by Howard Campbell
MIAMI – When Steve James was approached to show a segment of his extensive catalog at Art Basel in Miami December 5 -8, the Jamaican photographer went for something different. Some may consider it morbid.
James has covered the reggae beat for over 25 years, most of it at home. He has attended the funerals of many artists including Dennis Brown, Alton Ellis and Gregory Isaacs.
The Montego Bay-born James thought this would attract visitors to the annual event’s Let There Be Reggae which takes place at The Lab Miami (400 NW 26 Street) in trendy Wynwood December 5 – 6, with an opening reception from 6pm-10pm on December 5th.
“The memorial service segment is something that has never been done before and I thought it would be a very unique angle, so I pitched it to the exhibition’s curators,” he explained. “When I attended Dennis Brown’s funeral in 1999, I realized how many more interesting tidbits you can learn about a public figure when their tributes, personal anecdotes and eulogies are shared, so I began collecting the memorial service programs of all the reggae artists and others connected to the music industry ever since. I now have more than 40 in my possession, and they vary in shape, content and design.”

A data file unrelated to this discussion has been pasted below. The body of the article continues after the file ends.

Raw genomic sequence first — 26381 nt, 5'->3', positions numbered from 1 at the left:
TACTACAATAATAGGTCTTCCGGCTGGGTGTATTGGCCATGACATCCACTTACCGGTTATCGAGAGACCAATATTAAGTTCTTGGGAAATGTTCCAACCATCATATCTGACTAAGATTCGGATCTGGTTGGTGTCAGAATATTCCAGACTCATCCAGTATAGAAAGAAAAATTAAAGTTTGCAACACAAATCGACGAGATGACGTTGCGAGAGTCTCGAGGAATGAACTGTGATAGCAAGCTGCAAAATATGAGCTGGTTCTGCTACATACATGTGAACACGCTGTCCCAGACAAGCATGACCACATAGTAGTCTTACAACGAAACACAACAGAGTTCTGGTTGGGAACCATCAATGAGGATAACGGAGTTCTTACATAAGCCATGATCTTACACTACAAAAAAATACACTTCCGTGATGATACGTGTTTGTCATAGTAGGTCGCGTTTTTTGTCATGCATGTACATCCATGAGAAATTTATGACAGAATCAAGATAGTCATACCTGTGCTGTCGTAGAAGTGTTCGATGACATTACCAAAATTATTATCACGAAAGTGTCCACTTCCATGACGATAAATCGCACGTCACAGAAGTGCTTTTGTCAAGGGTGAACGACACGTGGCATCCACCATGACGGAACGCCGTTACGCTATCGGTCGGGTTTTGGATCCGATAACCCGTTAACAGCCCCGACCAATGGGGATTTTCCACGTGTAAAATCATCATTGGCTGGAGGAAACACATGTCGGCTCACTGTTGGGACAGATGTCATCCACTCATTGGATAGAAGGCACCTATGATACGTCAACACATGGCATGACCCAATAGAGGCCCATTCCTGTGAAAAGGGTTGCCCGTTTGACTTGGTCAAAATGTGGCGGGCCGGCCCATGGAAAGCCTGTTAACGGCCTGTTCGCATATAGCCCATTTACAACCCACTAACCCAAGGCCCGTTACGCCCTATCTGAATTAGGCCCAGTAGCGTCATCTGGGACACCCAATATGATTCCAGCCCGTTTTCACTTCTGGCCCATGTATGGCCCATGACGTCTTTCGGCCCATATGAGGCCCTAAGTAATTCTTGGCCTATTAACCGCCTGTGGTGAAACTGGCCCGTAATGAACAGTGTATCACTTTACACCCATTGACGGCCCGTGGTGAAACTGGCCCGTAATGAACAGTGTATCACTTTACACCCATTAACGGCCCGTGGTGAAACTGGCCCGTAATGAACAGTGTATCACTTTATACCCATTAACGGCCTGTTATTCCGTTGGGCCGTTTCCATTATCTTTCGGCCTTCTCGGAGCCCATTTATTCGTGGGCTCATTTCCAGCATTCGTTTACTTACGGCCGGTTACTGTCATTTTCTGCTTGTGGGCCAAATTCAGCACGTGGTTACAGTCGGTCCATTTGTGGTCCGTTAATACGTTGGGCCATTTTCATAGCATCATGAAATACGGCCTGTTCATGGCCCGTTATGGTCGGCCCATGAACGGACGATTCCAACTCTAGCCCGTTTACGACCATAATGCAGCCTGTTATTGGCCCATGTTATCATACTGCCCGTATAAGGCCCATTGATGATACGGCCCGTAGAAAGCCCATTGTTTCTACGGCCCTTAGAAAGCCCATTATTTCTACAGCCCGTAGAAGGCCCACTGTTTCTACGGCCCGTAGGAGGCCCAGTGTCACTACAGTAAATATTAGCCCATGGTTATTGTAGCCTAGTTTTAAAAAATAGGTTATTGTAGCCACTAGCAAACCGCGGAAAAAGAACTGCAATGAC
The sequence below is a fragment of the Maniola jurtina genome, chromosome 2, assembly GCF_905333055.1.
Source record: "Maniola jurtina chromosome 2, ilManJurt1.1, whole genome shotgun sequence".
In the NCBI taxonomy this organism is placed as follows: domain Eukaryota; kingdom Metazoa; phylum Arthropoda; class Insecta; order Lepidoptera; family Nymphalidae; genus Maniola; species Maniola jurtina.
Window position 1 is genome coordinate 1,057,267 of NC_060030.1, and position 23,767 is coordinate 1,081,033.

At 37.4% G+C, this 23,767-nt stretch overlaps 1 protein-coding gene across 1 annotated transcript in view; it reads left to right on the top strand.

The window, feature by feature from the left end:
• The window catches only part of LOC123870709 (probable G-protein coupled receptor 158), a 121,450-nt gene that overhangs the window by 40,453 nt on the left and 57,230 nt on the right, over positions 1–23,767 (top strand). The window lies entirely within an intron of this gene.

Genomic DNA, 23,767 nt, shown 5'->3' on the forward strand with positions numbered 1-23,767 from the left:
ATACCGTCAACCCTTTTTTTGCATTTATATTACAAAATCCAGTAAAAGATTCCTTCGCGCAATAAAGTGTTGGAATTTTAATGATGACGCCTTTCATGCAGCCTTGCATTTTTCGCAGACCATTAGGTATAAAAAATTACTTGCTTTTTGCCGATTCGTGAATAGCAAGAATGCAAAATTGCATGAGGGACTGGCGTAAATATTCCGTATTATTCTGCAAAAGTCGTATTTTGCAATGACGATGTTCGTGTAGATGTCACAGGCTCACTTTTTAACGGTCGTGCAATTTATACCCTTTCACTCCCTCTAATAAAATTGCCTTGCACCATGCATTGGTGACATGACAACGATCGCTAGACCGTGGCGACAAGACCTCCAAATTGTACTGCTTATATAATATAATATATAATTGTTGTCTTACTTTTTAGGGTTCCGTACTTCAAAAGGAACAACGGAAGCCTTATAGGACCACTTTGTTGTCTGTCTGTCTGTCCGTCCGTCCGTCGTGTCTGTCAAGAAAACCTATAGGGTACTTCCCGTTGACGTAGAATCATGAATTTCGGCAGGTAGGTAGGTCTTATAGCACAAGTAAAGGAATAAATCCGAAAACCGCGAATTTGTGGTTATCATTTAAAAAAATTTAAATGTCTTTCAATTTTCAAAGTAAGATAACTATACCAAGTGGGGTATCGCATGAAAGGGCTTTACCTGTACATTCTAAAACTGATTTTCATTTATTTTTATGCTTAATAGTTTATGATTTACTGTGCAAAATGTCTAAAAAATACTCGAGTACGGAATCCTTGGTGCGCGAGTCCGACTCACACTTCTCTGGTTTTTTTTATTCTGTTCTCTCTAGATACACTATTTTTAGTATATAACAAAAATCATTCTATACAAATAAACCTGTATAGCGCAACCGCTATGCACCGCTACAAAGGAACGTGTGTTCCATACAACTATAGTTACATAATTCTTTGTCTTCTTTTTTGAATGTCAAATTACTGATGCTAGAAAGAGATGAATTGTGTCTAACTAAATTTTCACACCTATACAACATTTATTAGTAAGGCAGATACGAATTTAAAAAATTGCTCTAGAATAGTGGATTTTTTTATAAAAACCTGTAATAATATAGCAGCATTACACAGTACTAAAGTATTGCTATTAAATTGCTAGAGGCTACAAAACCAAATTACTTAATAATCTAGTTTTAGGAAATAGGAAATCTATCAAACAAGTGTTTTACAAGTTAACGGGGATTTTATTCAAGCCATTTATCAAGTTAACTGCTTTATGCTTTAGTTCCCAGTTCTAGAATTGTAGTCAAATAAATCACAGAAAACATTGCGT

It was fellow Jamaican David Muir, an ace photographer and organizer of Art Basel, who approached James to present at the festival on December 5-6.
His display comprises 30 pieces that cover “the reggae and dancehall music scene through the lens of concert photography, musicians’ portraits, Rastafari culture, studio sessions and fashion.”
Considered an authority on British lovers rock reggae, James featured that sound and scene as a disc jockey on his Real Rock radio program on Bess FM in Jamaica. He showcased the music of Maxi Priest, Vivian Jones, Peter Hunnigale and Macka B.
James has also toured as an official photographer with Beres Hammond.
Most ‘reggae photographers’ over the years are American, including (the late) Diana Issachar and Kate Simon. Steve James says the gig has its ups and downs.
“Being a reggae photographer in Jamaica can be both exhilarating and challenging. The thrill of being immersed in such a vibrant aspect of our culture is always satisfying and that feeling never gets old, but sometimes the cost of equipment maintenance and constant upgrades can be an uphill battle,” he noted. “Other challenges include the lack of appreciation of the value of your work by some entities who do not want to compensate you appropriately or credit you for your images, which is equally important in today’s digital landscape.”